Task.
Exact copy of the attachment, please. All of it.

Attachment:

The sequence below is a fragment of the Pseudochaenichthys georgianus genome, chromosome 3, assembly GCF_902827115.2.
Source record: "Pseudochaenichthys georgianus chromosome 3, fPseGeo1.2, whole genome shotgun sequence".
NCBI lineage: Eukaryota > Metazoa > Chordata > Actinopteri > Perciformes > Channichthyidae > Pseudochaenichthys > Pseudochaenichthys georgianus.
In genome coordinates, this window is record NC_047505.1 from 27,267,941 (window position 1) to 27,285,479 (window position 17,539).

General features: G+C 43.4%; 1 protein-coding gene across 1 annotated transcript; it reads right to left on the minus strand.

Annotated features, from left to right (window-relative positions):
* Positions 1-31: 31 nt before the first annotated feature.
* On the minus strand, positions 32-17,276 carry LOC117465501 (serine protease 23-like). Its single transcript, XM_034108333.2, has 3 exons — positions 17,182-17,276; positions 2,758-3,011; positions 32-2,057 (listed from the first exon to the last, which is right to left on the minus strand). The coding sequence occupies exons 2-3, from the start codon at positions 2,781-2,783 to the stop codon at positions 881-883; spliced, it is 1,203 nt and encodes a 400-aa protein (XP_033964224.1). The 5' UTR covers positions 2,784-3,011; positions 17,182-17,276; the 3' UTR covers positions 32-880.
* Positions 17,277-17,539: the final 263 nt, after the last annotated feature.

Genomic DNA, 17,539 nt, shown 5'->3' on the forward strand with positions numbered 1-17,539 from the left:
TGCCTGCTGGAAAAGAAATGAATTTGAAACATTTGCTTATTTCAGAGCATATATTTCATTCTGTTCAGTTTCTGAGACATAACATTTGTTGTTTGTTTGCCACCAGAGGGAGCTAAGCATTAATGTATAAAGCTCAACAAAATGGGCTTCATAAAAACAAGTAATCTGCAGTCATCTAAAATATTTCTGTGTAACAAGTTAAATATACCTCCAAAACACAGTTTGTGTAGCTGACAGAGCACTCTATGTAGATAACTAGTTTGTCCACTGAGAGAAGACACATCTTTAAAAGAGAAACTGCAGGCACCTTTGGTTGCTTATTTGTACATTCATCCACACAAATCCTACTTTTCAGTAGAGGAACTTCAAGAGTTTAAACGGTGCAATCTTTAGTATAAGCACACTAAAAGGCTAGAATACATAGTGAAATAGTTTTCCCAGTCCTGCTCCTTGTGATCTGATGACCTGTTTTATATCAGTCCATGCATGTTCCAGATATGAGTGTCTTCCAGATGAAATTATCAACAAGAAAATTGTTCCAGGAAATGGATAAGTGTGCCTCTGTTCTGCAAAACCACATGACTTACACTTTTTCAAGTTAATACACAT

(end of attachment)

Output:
The sequence below is a fragment of the Pseudochaenichthys georgianus genome, chromosome 3, assembly GCF_902827115.2.
Source record: "Pseudochaenichthys georgianus chromosome 3, fPseGeo1.2, whole genome shotgun sequence".
NCBI lineage: Eukaryota > Metazoa > Chordata > Actinopteri > Perciformes > Channichthyidae > Pseudochaenichthys > Pseudochaenichthys georgianus.
In genome coordinates, this window is record NC_047505.1 from 27,267,941 (window position 1) to 27,285,479 (window position 17,539).

General features: G+C 43.4%; 1 protein-coding gene across 1 annotated transcript; it reads right to left on the minus strand.

Annotated features, from left to right (window-relative positions):
* Positions 1-31: 31 nt before the first annotated feature.
* On the minus strand, positions 32-17,276 carry LOC117465501 (serine protease 23-like). Its single transcript, XM_034108333.2, has 3 exons — positions 17,182-17,276; positions 2,758-3,011; positions 32-2,057 (listed from the first exon to the last, which is right to left on the minus strand). The coding sequence occupies exons 2-3, from the start codon at positions 2,781-2,783 to the stop codon at positions 881-883; spliced, it is 1,203 nt and encodes a 400-aa protein (XP_033964224.1). The 5' UTR covers positions 2,784-3,011; positions 17,182-17,276; the 3' UTR covers positions 32-880.
* Positions 17,277-17,539: the final 263 nt, after the last annotated feature.

Genomic DNA, 17,539 nt, shown 5'->3' on the forward strand with positions numbered 1-17,539 from the left:
TGCCTGCTGGAAAAGAAATGAATTTGAAACATTTGCTTATTTCAGAGCATATATTTCATTCTGTTCAGTTTCTGAGACATAACATTTGTTGTTTGTTTGCCACCAGAGGGAGCTAAGCATTAATGTATAAAGCTCAACAAAATGGGCTTCATAAAAACAAGTAATCTGCAGTCATCTAAAATATTTCTGTGTAACAAGTTAAATATACCTCCAAAACACAGTTTGTGTAGCTGACAGAGCACTCTATGTAGATAACTAGTTTGTCCACTGAGAGAAGACACATCTTTAAAAGAGAAACTGCAGGCACCTTTGGTTGCTTATTTGTACATTCATCCACACAAATCCTACTTTTCAGTAGAGGAACTTCAAGAGTTTAAACGGTGCAATCTTTAGTATAAGCACACTAAAAGGCTAGAATACATAGTGAAATAGTTTTCCCAGTCCTGCTCCTTGTGATCTGATGACCTGTTTTATATCAGTCCATGCATGTTCCAGATATGAGTGTCTTCCAGATGAAATTATCAACAAGAAAATTGTTCCAGGAAATGGATAAGTGTGCCTCTGTTCTGCAAAACCACATGACTTACACTTTTTCAAGTTAATACACAT